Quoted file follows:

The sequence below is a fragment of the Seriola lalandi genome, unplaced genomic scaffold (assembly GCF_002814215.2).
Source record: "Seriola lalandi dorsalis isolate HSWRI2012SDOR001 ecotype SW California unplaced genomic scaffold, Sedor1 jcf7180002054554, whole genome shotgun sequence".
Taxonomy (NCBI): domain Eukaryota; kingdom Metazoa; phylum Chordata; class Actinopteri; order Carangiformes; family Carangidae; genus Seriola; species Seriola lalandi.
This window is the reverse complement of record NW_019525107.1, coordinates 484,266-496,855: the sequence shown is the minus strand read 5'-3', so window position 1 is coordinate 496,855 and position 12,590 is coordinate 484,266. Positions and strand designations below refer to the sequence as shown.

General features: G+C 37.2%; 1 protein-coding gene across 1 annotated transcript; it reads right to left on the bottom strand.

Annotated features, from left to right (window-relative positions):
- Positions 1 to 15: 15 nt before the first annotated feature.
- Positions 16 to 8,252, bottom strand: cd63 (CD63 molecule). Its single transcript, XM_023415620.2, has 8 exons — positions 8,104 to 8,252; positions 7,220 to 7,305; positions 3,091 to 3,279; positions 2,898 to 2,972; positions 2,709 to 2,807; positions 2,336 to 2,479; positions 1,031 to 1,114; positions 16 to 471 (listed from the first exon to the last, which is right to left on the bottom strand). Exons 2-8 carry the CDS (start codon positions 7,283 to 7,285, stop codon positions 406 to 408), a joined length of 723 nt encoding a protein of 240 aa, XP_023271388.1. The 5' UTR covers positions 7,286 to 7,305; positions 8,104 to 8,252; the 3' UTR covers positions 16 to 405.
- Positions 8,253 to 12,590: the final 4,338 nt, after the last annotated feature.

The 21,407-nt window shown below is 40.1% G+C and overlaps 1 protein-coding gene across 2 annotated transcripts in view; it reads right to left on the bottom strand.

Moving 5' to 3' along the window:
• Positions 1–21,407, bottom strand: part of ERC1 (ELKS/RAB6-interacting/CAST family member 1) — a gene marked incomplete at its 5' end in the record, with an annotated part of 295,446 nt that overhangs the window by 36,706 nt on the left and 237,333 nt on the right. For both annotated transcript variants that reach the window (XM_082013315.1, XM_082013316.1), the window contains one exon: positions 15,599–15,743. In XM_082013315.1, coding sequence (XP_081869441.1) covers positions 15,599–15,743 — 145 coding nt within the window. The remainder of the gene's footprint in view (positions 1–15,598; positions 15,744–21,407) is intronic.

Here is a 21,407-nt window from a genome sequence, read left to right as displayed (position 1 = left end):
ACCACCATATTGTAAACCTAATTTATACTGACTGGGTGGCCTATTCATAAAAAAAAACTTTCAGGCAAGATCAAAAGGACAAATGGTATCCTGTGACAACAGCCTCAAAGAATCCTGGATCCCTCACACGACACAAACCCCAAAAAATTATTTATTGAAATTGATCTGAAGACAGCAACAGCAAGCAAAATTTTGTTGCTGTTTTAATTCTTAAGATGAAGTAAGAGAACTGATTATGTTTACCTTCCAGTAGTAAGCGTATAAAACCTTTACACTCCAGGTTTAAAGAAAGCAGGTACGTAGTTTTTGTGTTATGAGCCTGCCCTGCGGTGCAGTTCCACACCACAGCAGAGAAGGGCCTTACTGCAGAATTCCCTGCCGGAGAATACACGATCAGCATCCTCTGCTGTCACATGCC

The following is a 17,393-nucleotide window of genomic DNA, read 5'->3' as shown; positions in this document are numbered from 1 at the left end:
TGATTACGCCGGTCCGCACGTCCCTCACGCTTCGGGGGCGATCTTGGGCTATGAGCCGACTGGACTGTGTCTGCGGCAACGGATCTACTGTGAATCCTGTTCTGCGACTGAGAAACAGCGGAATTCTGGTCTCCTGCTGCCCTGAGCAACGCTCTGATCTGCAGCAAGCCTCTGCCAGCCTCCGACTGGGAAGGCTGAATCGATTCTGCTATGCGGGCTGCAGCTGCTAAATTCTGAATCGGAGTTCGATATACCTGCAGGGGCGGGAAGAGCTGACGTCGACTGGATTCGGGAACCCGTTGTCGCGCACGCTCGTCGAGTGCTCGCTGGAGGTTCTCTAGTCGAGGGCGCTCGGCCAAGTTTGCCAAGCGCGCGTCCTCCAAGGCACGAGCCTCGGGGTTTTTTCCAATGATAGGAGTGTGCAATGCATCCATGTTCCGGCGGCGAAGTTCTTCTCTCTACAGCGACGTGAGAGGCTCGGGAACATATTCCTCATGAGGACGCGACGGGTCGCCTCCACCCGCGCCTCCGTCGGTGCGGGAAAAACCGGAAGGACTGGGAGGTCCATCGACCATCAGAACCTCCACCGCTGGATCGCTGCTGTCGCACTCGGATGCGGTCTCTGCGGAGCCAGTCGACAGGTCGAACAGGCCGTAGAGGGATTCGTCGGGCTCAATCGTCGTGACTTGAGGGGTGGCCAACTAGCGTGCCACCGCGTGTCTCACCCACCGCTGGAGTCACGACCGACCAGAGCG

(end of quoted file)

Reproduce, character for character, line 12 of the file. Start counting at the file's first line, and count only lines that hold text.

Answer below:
• Positions 1–21,407, bottom strand: part of ERC1 (ELKS/RAB6-interacting/CAST family member 1) — a gene marked incomplete at its 5' end in the record, with an annotated part of 295,446 nt that overhangs the window by 36,706 nt on the left and 237,333 nt on the right. For both annotated transcript variants that reach the window (XM_082013315.1, XM_082013316.1), the window contains one exon: positions 15,599–15,743. In XM_082013315.1, coding sequence (XP_081869441.1) covers positions 15,599–15,743 — 145 coding nt within the window. The remainder of the gene's footprint in view (positions 1–15,598; positions 15,744–21,407) is intronic.